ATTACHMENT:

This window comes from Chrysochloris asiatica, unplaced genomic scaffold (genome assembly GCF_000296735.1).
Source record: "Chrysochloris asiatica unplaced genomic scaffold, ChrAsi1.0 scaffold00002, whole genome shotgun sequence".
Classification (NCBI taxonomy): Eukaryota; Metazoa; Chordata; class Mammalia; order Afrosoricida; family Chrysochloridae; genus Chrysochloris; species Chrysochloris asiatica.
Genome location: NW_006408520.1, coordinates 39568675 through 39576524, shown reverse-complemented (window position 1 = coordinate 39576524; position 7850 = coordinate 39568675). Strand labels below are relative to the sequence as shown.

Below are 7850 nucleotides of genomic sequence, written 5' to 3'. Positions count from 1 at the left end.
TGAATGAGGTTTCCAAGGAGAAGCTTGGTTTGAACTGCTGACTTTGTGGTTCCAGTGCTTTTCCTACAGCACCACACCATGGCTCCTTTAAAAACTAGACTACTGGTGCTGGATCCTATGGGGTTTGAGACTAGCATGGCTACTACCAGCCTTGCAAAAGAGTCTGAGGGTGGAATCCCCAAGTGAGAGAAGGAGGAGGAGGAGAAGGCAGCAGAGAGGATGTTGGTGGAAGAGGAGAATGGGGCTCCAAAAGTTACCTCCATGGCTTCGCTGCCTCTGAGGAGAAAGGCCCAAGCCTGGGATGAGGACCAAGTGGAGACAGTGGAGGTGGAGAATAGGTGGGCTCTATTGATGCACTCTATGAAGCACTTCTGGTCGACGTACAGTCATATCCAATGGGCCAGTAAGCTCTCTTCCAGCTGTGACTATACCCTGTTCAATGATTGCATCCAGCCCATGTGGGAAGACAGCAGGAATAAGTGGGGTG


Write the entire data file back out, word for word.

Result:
This window comes from Chrysochloris asiatica, unplaced genomic scaffold (genome assembly GCF_000296735.1).
Source record: "Chrysochloris asiatica unplaced genomic scaffold, ChrAsi1.0 scaffold00002, whole genome shotgun sequence".
Classification (NCBI taxonomy): Eukaryota; Metazoa; Chordata; class Mammalia; order Afrosoricida; family Chrysochloridae; genus Chrysochloris; species Chrysochloris asiatica.
Genome location: NW_006408520.1, coordinates 39568675 through 39576524, shown reverse-complemented (window position 1 = coordinate 39576524; position 7850 = coordinate 39568675). Strand labels below are relative to the sequence as shown.

Below are 7850 nucleotides of genomic sequence, written 5' to 3'. Positions count from 1 at the left end.
TGAATGAGGTTTCCAAGGAGAAGCTTGGTTTGAACTGCTGACTTTGTGGTTCCAGTGCTTTTCCTACAGCACCACACCATGGCTCCTTTAAAAACTAGACTACTGGTGCTGGATCCTATGGGGTTTGAGACTAGCATGGCTACTACCAGCCTTGCAAAAGAGTCTGAGGGTGGAATCCCCAAGTGAGAGAAGGAGGAGGAGGAGAAGGCAGCAGAGAGGATGTTGGTGGAAGAGGAGAATGGGGCTCCAAAAGTTACCTCCATGGCTTCGCTGCCTCTGAGGAGAAAGGCCCAAGCCTGGGATGAGGACCAAGTGGAGACAGTGGAGGTGGAGAATAGGTGGGCTCTATTGATGCACTCTATGAAGCACTTCTGGTCGACGTACAGTCATATCCAATGGGCCAGTAAGCTCTCTTCCAGCTGTGACTATACCCTGTTCAATGATTGCATCCAGCCCATGTGGGAAGACAGCAGGAATAAGTGGGGTG